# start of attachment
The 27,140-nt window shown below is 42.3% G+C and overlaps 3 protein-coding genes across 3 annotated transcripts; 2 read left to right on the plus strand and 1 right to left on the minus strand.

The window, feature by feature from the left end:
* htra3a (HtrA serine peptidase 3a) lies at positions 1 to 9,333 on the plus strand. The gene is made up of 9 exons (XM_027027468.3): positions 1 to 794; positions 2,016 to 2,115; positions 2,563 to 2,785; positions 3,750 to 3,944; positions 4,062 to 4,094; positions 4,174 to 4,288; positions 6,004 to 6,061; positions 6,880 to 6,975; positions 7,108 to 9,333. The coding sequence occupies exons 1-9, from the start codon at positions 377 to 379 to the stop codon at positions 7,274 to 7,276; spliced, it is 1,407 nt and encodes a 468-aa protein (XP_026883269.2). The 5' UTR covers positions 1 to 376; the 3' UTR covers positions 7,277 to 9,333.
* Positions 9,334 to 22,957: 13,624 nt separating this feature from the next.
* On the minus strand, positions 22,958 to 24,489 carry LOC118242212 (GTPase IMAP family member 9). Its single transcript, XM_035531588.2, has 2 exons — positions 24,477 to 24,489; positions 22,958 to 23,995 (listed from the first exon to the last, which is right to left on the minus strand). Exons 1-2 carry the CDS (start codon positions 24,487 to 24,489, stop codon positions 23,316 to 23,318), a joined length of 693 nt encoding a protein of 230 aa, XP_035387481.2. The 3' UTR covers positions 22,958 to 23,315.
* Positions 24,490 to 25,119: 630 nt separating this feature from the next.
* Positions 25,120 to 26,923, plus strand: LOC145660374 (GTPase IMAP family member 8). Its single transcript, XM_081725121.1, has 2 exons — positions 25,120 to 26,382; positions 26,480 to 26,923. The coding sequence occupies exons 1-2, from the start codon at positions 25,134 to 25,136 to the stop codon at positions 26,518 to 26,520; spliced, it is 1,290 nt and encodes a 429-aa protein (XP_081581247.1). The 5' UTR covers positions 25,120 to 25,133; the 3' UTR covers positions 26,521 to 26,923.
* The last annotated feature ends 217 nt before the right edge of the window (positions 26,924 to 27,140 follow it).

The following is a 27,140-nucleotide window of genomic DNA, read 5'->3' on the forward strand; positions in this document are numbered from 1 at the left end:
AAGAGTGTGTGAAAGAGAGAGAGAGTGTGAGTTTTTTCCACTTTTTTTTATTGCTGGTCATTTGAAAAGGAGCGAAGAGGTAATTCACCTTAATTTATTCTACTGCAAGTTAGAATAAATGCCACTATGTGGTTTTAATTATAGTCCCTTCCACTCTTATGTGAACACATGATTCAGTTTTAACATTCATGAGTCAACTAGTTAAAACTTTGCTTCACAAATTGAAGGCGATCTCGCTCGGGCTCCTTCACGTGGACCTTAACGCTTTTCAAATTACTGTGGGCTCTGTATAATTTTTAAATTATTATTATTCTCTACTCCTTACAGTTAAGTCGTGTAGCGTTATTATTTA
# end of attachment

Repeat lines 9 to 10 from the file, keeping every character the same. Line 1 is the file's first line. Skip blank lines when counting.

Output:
The following is a 27,140-nucleotide window of genomic DNA, read 5'->3' on the forward strand; positions in this document are numbered from 1 at the left end:
AAGAGTGTGTGAAAGAGAGAGAGAGTGTGAGTTTTTTCCACTTTTTTTTATTGCTGGTCATTTGAAAAGGAGCGAAGAGGTAATTCACCTTAATTTATTCTACTGCAAGTTAGAATAAATGCCACTATGTGGTTTTAATTATAGTCCCTTCCACTCTTATGTGAACACATGATTCAGTTTTAACATTCATGAGTCAACTAGTTAAAACTTTGCTTCACAAATTGAAGGCGATCTCGCTCGGGCTCCTTCACGTGGACCTTAACGCTTTTCAAATTACTGTGGGCTCTGTATAATTTTTAAATTATTATTATTCTCTACTCCTTACAGTTAAGTCGTGTAGCGTTATTATTTA